EXHIBITION IN BERLIN PRESENTS FERDOUSIS “BOOK OF THE KINGS” (opened till June18th 2011)
In 2010 the world celebrated the tenth centenary of the completion of the Persian “Book of Kings”. Composed of more than 50,000 rhyming couplets, the “Shah-Nameh” is one of the greatest epics in the history of world literature. It is approximately twice as long as Homer”s epics and 20 times longer than the german “Nibelungenlied”. The Persian epic poem covers a phenomenal time span, telling the entire history of the old kings of Iran, from their mythical beginnings right up to the conquest by the Arabs in 651 BCE. The epic was written by the Persian poet Ferdousi (sometimes spelled “Firdausi”, 935-1020), who by his own estimation spent 25 years composing the work before completing it in 1010 BCE and dedicating it to the Ghaznavid ruler, Sultan Mahmud (r. 998-1020).
A Thousand Years of the Persian Book of Kings is held by the Museum of Islamic Art in Berlin and the Berlin National Library, to highlight the history of Firdousi”s epic magnum opus and its significant role for the Persian national identity.
Shah-Nameh (The Book of Kings) is a classic among epic Persian poetry and recounts Iran”s mythical and historical past. It was written in Persian at a time when Arabic was the main scientific and literary language of Iran.
The romance of Zal and Rudaba, the Seven Stages (or Labors) of Rostam, Rostam and Sohrab, Siavash and Soudabeh, Rostam and Akvan-e Div, the romance of Bizhan and Manizheh and Rostam and Esfandyar are among the most popular Shah-Nameh stories.
The exhibition, which will run until July 3, 2011, also displays a rich and extremely rare Sassanid collection of the Museum of Islamic Art, illuminating the historical past of the mythical legends, Artdaily reported.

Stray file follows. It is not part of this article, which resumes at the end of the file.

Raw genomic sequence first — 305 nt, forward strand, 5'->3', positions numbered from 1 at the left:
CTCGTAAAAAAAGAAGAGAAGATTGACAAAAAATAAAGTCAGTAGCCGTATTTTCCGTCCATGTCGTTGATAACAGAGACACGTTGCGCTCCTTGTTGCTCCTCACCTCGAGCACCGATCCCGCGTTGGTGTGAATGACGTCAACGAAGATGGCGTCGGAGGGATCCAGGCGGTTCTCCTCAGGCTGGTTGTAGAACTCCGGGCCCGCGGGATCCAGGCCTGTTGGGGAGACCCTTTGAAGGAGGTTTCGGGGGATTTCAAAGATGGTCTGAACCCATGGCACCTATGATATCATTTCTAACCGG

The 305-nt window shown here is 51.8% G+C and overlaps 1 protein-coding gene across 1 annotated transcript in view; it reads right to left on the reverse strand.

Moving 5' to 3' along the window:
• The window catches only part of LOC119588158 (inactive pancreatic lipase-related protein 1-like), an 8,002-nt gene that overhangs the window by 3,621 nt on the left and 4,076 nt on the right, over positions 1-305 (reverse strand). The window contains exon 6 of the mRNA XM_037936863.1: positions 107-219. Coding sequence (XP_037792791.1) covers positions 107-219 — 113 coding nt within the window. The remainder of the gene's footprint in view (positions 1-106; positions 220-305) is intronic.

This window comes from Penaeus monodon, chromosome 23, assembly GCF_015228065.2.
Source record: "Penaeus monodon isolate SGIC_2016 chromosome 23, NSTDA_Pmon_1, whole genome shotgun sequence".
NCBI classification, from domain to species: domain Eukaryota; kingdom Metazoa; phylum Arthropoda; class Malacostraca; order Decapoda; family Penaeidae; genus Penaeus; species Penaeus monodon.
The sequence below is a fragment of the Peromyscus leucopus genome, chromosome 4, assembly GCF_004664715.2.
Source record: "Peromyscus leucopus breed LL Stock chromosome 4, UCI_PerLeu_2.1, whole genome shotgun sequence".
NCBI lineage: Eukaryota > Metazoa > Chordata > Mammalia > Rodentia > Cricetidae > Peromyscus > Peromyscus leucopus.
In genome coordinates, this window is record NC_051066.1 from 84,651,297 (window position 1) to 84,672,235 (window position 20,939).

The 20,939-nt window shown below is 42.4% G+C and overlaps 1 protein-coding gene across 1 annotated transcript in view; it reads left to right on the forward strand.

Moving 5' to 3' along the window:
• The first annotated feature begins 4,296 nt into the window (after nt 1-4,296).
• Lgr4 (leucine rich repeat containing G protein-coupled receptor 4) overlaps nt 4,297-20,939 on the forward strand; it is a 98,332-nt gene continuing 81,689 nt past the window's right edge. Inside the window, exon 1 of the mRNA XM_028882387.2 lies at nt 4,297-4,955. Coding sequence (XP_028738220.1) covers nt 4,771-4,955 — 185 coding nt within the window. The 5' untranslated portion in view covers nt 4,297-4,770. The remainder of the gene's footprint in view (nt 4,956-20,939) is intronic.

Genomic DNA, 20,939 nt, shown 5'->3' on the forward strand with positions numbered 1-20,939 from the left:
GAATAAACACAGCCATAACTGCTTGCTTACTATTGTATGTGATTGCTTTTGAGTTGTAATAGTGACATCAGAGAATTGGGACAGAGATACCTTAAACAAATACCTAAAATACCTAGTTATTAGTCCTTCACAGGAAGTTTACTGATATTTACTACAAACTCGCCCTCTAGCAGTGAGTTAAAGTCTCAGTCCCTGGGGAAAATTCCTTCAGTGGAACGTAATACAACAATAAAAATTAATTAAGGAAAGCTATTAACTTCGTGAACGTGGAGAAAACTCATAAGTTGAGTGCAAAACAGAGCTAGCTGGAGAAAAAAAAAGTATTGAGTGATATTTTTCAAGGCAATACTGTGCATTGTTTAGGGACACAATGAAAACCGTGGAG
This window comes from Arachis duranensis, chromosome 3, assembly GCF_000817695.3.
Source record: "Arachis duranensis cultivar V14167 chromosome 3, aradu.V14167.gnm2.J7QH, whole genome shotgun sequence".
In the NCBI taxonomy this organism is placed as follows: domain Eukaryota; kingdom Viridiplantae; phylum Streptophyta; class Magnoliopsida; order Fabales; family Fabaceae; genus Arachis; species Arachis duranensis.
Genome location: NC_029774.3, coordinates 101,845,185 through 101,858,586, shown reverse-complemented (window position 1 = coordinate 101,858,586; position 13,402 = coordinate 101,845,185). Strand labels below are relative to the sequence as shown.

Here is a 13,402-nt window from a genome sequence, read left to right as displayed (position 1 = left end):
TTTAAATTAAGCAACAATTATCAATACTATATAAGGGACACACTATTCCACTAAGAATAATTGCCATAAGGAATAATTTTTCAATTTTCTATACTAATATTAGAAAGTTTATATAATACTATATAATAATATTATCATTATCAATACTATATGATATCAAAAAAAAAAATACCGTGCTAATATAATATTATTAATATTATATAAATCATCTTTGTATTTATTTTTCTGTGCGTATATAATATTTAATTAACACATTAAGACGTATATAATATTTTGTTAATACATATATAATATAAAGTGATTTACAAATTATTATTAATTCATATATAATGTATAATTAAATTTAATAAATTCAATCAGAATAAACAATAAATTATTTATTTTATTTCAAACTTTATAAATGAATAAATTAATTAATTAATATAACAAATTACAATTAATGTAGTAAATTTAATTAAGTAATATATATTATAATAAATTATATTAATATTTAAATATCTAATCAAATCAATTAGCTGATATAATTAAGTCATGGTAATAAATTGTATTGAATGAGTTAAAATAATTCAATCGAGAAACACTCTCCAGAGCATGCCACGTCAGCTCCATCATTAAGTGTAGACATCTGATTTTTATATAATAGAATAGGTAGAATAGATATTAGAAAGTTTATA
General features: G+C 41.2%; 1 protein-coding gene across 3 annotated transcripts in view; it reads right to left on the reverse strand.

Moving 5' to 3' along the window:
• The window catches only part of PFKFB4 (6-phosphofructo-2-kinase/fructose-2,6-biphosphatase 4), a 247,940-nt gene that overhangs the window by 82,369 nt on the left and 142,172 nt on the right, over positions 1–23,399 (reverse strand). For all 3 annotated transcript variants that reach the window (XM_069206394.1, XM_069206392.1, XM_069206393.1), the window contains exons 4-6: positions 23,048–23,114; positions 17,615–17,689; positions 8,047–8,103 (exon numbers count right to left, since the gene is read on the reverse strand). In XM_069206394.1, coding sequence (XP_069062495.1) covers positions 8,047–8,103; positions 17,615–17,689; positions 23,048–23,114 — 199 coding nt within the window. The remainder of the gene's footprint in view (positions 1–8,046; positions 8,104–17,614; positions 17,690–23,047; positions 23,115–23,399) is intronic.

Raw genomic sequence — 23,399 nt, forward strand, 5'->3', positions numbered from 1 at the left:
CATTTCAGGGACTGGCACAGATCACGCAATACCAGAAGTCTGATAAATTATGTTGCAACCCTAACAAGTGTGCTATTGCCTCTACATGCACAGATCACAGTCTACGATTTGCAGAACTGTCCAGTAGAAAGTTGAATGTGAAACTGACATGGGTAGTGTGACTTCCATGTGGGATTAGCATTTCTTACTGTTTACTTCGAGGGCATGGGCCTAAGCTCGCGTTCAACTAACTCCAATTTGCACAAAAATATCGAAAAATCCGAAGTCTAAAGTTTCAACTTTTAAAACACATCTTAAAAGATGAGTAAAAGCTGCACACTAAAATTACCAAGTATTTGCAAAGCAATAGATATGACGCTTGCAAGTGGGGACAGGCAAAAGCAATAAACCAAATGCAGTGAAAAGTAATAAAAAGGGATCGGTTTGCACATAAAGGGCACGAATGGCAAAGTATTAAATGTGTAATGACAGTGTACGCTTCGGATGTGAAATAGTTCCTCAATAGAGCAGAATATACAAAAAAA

Visitors will be able to see around 50 manuscripts and folios from the Keir Collection, the National Library, and the Museum of Islamic Art as well as medieval ceramics, textiles, metalwork, weapons, and artifacts from the Sassanid collection.
There are also works on loan from the Berlin Museum of Asian Arts, the Berlin Museum of Ethnology and the Deutsche Historische Museum (DHM) and two German private collections.
Berlin State Library”s Oriental Department and the Museum of Islamic Art have seized upon the commemorations as an opportunity to illustrate the epic”s influence in more than 100 magnificent objects, among them loans from the Museum of Asian Art, the Ethnological Museum and the German Historical Museum. The city of Berlin happens to preside over a unique collection of “Shah-Nameh” manuscripts and single sheets, many of which rank among the most spectacular treasures of Persian book art anywhere in the world. Also on display are examples of decorative art that illustrate the epic”s influence on the various areas of daily life in Persia. The exhibition provides profound insight into the world of the great kings and courageous heroes and illustrates just what a central role this piece of world literature plays for the Persian national consciousness, even today.